Valgrind 2.2.0 Released

We are pleased to announce a new stable release of Valgrind, version 2.2.0.It is available from

Valgrind is an award-winning, open-source tool suite for
debugging and profiling x86-Linux programs. With the tools that
come with Valgrind, you can automatically detect many memory
management and threading bugs, avoiding hours of frustrating
bug-hunting, making your programs more stable. You can also
perform detailed time and space profiling to help speed up and
slim down your programs.

2.2.0 brings nine months worth of improvements and bug fixes.
We believe it to be a worthy successor to the previous stable
release, 2.0.0. There are literally hundreds of bug fixes and
minor improvements. There are also some fairly major
user-visible changes:

  • A complete overhaul of handling of system calls and signals,
    and their interaction with threads. In general, the accuracy of
    the system call, thread and signal simulations is much improved:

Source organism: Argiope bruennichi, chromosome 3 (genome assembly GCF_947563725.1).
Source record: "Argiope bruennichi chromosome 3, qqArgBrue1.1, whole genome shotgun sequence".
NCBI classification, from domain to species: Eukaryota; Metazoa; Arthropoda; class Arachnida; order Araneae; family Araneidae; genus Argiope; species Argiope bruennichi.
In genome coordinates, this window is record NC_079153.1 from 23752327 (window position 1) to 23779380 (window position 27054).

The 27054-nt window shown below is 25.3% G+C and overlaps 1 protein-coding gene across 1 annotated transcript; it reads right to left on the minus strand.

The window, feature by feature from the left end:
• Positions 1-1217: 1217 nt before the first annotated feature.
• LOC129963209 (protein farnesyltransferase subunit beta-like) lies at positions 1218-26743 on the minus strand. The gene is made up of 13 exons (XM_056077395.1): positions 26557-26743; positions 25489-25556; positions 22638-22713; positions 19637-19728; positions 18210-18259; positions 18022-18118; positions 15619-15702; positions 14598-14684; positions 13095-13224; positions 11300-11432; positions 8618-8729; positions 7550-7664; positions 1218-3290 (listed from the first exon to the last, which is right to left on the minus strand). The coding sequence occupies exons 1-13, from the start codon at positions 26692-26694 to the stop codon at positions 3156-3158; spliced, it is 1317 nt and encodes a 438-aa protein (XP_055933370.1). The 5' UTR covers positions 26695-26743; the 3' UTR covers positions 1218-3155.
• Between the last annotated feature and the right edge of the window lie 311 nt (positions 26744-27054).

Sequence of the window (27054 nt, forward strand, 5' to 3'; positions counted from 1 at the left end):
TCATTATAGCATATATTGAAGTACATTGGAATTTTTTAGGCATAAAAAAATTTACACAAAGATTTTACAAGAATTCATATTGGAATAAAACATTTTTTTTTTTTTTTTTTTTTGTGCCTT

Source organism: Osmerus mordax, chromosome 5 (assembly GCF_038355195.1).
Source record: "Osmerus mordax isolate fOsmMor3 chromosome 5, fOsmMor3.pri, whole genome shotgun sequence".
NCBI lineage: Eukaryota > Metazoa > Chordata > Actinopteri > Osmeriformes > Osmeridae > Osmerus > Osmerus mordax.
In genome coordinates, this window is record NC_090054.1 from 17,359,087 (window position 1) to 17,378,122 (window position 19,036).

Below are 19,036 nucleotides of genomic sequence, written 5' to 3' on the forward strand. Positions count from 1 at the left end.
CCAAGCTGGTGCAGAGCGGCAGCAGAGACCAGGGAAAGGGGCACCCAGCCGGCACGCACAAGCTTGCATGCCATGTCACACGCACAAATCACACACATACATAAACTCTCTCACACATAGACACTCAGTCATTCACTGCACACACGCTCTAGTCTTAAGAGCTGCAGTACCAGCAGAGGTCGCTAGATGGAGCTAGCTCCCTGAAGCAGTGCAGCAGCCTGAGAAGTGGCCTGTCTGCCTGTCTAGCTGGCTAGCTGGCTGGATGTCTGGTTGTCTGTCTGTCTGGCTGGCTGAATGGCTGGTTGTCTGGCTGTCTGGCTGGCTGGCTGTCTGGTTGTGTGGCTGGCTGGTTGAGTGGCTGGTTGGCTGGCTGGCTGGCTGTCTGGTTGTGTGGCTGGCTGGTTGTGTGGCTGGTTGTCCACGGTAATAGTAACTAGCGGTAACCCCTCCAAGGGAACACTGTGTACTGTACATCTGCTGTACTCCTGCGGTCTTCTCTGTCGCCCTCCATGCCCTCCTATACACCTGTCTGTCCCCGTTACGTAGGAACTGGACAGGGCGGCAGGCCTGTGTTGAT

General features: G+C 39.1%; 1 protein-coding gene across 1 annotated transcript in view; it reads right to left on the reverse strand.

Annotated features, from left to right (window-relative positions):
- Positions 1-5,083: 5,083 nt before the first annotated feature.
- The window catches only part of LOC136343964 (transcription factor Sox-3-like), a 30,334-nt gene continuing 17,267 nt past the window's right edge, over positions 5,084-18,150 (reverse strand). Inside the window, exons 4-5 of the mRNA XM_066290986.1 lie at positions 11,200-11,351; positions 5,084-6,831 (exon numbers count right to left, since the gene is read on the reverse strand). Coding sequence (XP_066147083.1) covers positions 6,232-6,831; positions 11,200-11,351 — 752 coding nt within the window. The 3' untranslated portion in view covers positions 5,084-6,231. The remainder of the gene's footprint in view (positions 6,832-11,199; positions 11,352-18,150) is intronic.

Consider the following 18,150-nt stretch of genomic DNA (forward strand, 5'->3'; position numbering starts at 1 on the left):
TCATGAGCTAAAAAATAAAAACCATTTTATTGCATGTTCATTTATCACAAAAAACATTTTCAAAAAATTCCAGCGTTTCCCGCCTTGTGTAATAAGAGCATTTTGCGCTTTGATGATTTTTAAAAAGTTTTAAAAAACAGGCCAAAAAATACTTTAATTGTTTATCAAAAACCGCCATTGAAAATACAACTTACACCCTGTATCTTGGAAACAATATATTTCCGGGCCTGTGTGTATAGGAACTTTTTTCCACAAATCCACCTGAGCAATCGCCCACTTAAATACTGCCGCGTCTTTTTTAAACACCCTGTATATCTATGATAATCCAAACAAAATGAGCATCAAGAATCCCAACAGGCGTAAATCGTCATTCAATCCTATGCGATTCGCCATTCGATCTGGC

• Blocking system calls behave exactly as they do when
      running natively (not on valgrind). That is, if a syscall
      blocks only the calling thread when running natively, than it
      behaves the same on valgrind. No more mysterious hangs
      because V doesn’t know that some syscall or other, should
      block only the calling thread.
    • Interrupted syscalls should now give more faithful
    • Signal contexts in signal handlers are supported.
  • Improvements to NPTL support to the extent that V now works
    properly on NPTL-only setups.
  • Greater isolation between Valgrind and the program being
    run, so the program is less likely to inadvertently kill
    Valgrind by doing wild writes.
  • Massif: a new space profiling tool. Try it! It’s cool,
    and it’ll tell you in detail where and when your C/C++ code is
    allocating heap. Draws pretty .ps pictures of memory use
    against time. A potentially powerful tool for making sense of
    your program’s space use.
  • File descriptor leakage checks. When enabled, Valgrind
    will print out a list of open file descriptors on exit.
  • Improved SSE2/SSE3 support.
  • Time-stamped output; use –time-stamp=yes

Happy (and productive) debugging and profiling,
— The Valgrind developers


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